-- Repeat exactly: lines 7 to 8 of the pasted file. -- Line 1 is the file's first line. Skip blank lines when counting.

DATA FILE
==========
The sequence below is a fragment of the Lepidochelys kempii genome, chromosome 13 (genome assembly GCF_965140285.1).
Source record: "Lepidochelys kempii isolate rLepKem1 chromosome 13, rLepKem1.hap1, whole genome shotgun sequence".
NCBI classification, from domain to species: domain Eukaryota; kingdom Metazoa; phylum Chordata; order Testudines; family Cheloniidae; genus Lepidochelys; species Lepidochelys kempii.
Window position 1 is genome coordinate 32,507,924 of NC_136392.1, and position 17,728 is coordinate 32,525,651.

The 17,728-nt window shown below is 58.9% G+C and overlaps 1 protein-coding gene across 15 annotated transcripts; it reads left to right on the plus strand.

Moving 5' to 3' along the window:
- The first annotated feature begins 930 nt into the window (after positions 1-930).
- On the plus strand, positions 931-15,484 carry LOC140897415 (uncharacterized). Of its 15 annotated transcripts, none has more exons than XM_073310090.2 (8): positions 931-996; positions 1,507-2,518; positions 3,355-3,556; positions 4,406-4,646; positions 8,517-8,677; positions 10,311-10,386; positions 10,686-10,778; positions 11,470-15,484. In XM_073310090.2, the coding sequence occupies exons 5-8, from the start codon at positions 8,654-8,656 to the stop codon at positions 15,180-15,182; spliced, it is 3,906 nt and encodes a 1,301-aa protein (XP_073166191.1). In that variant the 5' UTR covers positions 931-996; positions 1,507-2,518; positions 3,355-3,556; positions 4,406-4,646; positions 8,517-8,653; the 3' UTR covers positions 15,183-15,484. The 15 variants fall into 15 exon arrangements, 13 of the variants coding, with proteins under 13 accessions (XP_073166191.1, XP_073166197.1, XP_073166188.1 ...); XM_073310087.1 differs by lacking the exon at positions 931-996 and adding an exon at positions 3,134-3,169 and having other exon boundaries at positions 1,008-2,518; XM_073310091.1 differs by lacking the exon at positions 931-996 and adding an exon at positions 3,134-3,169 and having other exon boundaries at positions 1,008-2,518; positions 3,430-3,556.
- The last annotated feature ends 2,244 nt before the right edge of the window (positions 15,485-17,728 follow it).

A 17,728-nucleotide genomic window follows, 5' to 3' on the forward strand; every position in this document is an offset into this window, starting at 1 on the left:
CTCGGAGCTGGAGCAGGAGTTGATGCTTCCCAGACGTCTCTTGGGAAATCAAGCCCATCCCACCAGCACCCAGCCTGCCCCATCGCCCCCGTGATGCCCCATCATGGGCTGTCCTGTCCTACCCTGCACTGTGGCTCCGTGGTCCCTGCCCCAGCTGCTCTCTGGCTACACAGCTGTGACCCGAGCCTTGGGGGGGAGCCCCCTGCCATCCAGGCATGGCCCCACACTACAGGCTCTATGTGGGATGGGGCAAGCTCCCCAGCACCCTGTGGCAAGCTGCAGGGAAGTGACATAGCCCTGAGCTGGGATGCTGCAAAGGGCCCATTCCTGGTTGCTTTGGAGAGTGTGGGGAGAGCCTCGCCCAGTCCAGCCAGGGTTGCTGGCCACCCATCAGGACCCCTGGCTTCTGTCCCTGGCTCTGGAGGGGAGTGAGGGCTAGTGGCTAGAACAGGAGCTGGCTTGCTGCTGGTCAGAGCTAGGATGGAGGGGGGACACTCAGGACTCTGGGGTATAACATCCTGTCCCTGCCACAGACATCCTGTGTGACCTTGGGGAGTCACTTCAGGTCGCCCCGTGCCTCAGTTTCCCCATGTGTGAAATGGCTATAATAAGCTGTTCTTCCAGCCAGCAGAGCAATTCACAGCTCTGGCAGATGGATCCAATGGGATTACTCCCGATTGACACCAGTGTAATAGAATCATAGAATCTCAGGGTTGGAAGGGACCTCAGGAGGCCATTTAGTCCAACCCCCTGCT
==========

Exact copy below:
- The first annotated feature begins 930 nt into the window (after positions 1-930).
- On the plus strand, positions 931-15,484 carry LOC140897415 (uncharacterized). Of its 15 annotated transcripts, none has more exons than XM_073310090.2 (8): positions 931-996; positions 1,507-2,518; positions 3,355-3,556; positions 4,406-4,646; positions 8,517-8,677; positions 10,311-10,386; positions 10,686-10,778; positions 11,470-15,484. In XM_073310090.2, the coding sequence occupies exons 5-8, from the start codon at positions 8,654-8,656 to the stop codon at positions 15,180-15,182; spliced, it is 3,906 nt and encodes a 1,301-aa protein (XP_073166191.1). In that variant the 5' UTR covers positions 931-996; positions 1,507-2,518; positions 3,355-3,556; positions 4,406-4,646; positions 8,517-8,653; the 3' UTR covers positions 15,183-15,484. The 15 variants fall into 15 exon arrangements, 13 of the variants coding, with proteins under 13 accessions (XP_073166191.1, XP_073166197.1, XP_073166188.1 ...); XM_073310087.1 differs by lacking the exon at positions 931-996 and adding an exon at positions 3,134-3,169 and having other exon boundaries at positions 1,008-2,518; XM_073310091.1 differs by lacking the exon at positions 931-996 and adding an exon at positions 3,134-3,169 and having other exon boundaries at positions 1,008-2,518; positions 3,430-3,556.